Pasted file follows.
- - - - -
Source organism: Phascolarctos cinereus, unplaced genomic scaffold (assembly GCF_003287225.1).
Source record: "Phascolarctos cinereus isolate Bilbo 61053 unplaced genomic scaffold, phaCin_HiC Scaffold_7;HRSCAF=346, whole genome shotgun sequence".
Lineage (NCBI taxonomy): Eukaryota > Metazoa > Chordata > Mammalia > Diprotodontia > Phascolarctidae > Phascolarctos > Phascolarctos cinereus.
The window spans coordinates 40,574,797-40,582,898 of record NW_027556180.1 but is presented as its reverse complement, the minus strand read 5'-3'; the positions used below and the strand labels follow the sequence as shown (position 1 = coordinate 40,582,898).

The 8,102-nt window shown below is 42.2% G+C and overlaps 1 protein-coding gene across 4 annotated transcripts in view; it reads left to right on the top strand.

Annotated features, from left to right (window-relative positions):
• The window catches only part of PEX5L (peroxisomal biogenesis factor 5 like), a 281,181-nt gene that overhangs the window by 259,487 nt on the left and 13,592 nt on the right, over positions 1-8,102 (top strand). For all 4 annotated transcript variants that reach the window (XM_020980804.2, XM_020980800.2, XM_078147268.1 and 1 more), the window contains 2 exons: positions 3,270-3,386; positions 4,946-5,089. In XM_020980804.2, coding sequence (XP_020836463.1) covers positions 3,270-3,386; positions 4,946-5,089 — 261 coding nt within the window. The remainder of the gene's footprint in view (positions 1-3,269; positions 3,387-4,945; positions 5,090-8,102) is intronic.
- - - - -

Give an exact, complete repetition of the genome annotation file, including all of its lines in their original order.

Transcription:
Source organism: Phascolarctos cinereus, unplaced genomic scaffold (assembly GCF_003287225.1).
Source record: "Phascolarctos cinereus isolate Bilbo 61053 unplaced genomic scaffold, phaCin_HiC Scaffold_7;HRSCAF=346, whole genome shotgun sequence".
Lineage (NCBI taxonomy): Eukaryota > Metazoa > Chordata > Mammalia > Diprotodontia > Phascolarctidae > Phascolarctos > Phascolarctos cinereus.
The window spans coordinates 40,574,797-40,582,898 of record NW_027556180.1 but is presented as its reverse complement, the minus strand read 5'-3'; the positions used below and the strand labels follow the sequence as shown (position 1 = coordinate 40,582,898).

The 8,102-nt window shown below is 42.2% G+C and overlaps 1 protein-coding gene across 4 annotated transcripts in view; it reads left to right on the top strand.

Annotated features, from left to right (window-relative positions):
• The window catches only part of PEX5L (peroxisomal biogenesis factor 5 like), a 281,181-nt gene that overhangs the window by 259,487 nt on the left and 13,592 nt on the right, over positions 1-8,102 (top strand). For all 4 annotated transcript variants that reach the window (XM_020980804.2, XM_020980800.2, XM_078147268.1 and 1 more), the window contains 2 exons: positions 3,270-3,386; positions 4,946-5,089. In XM_020980804.2, coding sequence (XP_020836463.1) covers positions 3,270-3,386; positions 4,946-5,089 — 261 coding nt within the window. The remainder of the gene's footprint in view (positions 1-3,269; positions 3,387-4,945; positions 5,090-8,102) is intronic.